Original Research ARTICLE
Cabozantinib (XL184) and R428 (BGM324) inhibit the growth of esophageal squamous cell carcinoma (ESCC)
- 1National Taiwan University Hospital, Taiwan
Esophageal squamous cell carcinoma (ESCC) is a deadly disease for which no effective targeted therapeutic agent has been approved. Both AXL and c-MET have been reported to be independent prognostic factors for ESCC. Thus, inhibitors of AXL/c-MET might have great potential as targeted therapy for ESCC. In the current study, we evaluated the therapeutic potential of the AXL/c-MET selective inhibitors, R428 and cabozantinib, in cell and mouse xenograft models. We demonstrated that both R428 and cabozantinib significantly inhibited the growth of CE81T and KYSE-70 ESCC cells and showed by wound-healing assay that they both inhibited ESCC cell migration. In the animal model, ESCC xenograft models were established by injecting KYSE70 cells with matrigel into the upper back region of NOD-SCID male mice followed by treatment with vehicle control, R428 (50 mg/kg/day), cisplatin (1.0 mg/kg) or cabozantinib (30 mg/kg/day) for the indicated number of days. R428 alone significantly inhibited ESCC tumor growth compared to the vehicle; however, no synergistic effect with cisplatin was observed. Notably, the dramatic efficacy of cabozantinib alone was observed in the mice xenograft model. Collectively, our study demonstrated that both cabozantinib and R428 inhibit ESCC growth in cell and xenograft models. The results reveal the great potential of using cabozantinib for targeted therapy of ESCC.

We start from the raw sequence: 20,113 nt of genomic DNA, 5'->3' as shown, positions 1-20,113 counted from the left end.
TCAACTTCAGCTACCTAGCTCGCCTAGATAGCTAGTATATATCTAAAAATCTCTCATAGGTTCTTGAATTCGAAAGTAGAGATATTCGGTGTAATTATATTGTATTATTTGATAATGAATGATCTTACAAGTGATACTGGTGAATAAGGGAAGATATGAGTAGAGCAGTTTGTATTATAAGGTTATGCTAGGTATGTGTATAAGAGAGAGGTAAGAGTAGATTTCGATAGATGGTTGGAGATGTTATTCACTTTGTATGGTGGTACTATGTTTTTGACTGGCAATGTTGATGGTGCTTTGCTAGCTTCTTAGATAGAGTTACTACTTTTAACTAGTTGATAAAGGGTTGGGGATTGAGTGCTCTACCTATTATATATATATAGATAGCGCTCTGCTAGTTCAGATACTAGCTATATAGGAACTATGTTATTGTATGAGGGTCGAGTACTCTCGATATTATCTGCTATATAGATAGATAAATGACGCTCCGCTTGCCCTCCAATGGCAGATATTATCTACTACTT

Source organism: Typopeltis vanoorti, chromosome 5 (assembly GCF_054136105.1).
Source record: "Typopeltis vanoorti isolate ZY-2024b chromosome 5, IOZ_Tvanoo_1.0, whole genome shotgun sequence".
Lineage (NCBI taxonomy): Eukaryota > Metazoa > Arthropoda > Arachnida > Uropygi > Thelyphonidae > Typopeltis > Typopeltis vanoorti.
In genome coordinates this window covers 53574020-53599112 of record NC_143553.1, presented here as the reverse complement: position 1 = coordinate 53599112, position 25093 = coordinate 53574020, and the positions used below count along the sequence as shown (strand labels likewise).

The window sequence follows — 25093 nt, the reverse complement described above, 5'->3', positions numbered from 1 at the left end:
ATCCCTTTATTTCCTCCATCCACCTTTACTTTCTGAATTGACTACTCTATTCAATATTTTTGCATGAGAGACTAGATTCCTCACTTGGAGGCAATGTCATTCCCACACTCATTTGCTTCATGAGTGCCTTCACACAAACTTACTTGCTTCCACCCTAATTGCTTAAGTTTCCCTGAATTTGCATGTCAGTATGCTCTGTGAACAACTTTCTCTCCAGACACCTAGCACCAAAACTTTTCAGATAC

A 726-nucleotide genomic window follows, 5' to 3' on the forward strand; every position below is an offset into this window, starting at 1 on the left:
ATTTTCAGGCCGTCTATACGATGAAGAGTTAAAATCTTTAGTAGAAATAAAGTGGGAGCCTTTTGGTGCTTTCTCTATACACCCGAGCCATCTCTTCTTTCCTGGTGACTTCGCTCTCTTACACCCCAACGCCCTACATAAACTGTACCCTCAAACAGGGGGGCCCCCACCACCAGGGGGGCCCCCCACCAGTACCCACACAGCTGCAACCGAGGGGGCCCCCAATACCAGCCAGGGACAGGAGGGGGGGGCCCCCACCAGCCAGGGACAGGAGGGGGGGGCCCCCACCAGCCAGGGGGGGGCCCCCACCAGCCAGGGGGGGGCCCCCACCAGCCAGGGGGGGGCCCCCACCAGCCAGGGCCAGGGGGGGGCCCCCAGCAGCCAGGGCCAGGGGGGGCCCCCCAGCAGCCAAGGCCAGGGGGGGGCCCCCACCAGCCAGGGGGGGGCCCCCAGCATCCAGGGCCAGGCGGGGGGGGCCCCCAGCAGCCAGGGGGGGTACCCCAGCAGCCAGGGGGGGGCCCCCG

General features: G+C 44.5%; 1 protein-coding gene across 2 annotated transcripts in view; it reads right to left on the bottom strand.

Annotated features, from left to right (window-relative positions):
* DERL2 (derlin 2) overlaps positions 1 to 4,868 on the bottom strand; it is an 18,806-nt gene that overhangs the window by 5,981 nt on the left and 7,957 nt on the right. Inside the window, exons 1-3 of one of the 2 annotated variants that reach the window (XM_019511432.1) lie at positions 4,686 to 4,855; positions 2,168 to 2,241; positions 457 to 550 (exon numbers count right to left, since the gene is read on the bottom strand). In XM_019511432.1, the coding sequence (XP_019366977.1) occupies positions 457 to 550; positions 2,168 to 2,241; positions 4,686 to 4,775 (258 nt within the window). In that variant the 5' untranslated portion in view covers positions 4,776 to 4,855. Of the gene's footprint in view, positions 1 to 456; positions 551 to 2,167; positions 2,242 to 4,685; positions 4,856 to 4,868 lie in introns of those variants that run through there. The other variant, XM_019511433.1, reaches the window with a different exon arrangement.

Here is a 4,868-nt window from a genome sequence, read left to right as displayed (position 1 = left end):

Keywords: Esophageal cancer (EC), Esophageal squamous - cell carcinoma, Cabozanitinb, R428, targeted therapy
Received: 06 Mar 2019;
Accepted: 11 Oct 2019.
Copyright: © 2019 Yang, Liu, Chang, Lin, Huang, Hua, Lee and Hsieh. This is an open-access article distributed under the terms of the Creative Commons Attribution License (CC BY). The use, distribution or reproduction in other forums is permitted, provided the original author(s) and the copyright owner(s) are credited and that the original publication in this journal is cited, in accordance with accepted academic practice. No use, distribution or reproduction is permitted which does not comply with these terms.
Prof. Jang-Ming Lee, National Taiwan University Hospital, Taipei, 100, Taiwan, firstname.lastname@example.org
Prof. Min-Shu Hsieh, National Taiwan University Hospital, Taipei, 100, Taiwan, email@example.com